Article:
Indian Hanuman (Left), Thai Hanuman (Right)
The Birth of Hanuman Edit==The story of the birth of Hanuman goes thus: Vrihaspati had an attendant called Punjikasthala, who was cursed to assume the form of a female monkey — a curse that could only be nullified if she would give birth to an incarnation of Lord Shiva. Rebirth as Anjana, she performed intense austerities to please Shiva, who finally granted her the boon that would cure her of the curse.
When Agni, the god of fire, gave Dasharath, the king of Ayodhya, a bowl of sacred dessert to share among his wives so they may have divine children, an eagle snatched a part of the pudding and dropped it where Anjana was meditating, and Pavana, the god of wind delivered the drop to her outstretched hands. After she took the divine dessert, she gave birth to Hanuman. Thus Lord Shiva incarnated as a monkey, and was born as Hanuman to Anjana, by the blessings of Pavana, who thus became Hanuman's godfather.==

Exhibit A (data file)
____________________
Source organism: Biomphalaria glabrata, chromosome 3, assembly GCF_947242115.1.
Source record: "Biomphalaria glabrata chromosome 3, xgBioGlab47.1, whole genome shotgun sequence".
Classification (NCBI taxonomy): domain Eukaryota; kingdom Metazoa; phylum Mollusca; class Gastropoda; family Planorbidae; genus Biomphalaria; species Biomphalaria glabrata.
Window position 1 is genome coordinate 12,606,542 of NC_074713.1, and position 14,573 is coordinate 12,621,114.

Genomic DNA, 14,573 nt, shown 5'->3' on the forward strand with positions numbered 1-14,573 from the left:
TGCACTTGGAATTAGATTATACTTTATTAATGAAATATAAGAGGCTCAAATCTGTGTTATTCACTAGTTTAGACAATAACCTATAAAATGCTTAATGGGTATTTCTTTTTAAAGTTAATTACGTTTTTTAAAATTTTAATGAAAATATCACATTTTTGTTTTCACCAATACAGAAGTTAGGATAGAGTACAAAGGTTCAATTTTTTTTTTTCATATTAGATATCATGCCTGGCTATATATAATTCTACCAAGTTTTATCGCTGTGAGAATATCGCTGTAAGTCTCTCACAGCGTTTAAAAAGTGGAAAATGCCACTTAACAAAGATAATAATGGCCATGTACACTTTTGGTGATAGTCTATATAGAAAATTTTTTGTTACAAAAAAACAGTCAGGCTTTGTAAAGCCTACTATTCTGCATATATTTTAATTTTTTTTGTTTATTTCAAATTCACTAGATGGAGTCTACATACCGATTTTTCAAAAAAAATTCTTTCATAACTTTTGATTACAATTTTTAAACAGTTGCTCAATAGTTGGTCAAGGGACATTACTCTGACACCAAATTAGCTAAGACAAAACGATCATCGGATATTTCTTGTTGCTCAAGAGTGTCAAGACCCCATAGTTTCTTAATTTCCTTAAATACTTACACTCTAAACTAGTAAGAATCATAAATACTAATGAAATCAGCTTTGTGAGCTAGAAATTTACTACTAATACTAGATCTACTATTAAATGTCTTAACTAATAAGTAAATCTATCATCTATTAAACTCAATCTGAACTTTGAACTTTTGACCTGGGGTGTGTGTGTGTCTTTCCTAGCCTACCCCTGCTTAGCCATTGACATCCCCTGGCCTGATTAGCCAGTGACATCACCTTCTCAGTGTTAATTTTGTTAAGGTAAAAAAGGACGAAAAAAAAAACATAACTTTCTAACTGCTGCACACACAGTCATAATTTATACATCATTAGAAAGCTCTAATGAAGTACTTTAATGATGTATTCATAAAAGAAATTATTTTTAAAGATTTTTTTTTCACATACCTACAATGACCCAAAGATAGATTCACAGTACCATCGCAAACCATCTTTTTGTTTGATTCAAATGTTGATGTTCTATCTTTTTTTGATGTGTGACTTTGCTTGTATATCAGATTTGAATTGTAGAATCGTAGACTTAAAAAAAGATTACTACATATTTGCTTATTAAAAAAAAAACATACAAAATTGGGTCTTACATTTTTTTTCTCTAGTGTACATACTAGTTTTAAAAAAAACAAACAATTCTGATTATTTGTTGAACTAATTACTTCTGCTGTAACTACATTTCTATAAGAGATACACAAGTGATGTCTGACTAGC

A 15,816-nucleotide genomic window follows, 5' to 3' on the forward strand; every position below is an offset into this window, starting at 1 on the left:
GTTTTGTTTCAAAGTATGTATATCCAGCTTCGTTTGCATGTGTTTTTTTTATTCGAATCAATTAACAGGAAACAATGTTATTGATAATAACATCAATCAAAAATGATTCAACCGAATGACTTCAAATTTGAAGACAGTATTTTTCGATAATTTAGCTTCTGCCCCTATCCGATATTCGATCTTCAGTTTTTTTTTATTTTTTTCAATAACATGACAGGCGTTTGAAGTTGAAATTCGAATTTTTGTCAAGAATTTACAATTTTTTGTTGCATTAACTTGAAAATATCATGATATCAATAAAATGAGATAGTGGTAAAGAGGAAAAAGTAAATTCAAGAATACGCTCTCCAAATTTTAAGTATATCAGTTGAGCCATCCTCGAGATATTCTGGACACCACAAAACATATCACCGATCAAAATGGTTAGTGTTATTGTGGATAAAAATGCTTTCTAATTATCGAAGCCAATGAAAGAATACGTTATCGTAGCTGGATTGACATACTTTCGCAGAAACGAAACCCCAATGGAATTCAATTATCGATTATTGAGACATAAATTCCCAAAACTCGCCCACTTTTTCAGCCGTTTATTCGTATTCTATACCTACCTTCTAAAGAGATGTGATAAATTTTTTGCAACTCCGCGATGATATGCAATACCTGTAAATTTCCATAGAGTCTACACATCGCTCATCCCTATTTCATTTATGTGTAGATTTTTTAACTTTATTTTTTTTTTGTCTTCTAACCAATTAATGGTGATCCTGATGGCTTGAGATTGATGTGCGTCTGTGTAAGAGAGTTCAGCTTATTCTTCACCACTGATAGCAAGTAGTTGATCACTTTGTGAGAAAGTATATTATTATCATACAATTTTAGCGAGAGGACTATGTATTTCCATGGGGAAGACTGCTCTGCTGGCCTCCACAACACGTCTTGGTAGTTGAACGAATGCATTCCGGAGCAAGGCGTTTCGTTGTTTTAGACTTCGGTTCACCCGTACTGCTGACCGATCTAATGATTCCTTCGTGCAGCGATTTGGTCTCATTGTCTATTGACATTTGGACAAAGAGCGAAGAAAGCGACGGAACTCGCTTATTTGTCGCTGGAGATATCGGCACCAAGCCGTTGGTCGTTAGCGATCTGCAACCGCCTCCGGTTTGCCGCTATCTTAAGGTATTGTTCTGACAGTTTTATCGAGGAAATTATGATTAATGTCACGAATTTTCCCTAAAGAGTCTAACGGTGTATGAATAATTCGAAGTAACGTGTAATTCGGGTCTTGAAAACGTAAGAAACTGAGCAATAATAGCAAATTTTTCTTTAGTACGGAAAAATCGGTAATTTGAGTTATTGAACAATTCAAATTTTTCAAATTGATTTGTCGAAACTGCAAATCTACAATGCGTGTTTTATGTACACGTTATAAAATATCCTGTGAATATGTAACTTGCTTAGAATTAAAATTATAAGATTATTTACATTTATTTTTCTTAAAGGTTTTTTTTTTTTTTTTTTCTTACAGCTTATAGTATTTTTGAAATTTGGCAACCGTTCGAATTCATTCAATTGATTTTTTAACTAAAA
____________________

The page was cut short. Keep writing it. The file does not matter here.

Hanuman's Childhood EditThe birth of Hanuman released Anjana from the curse. Before she returned to heaven, Hanuman asked his mother about his life ahead. She assured him that he would never die, and said that fruits as ripe as the rising sun would be his food. Mistaking the glowing sun as his food, the divine baby leapt for it. Indra struck him with his thunderbolt and hurled him down to earth. But Hanuman's godfather, Pavana carried him to the nether world or 'Patala'. As he departed from the earth, all life panted for air, and Brahma had to beg him to return. In order to appease him they conferred a lot of boons and blessings on his foster child that made Hanuman invincible, immortal and super powerful.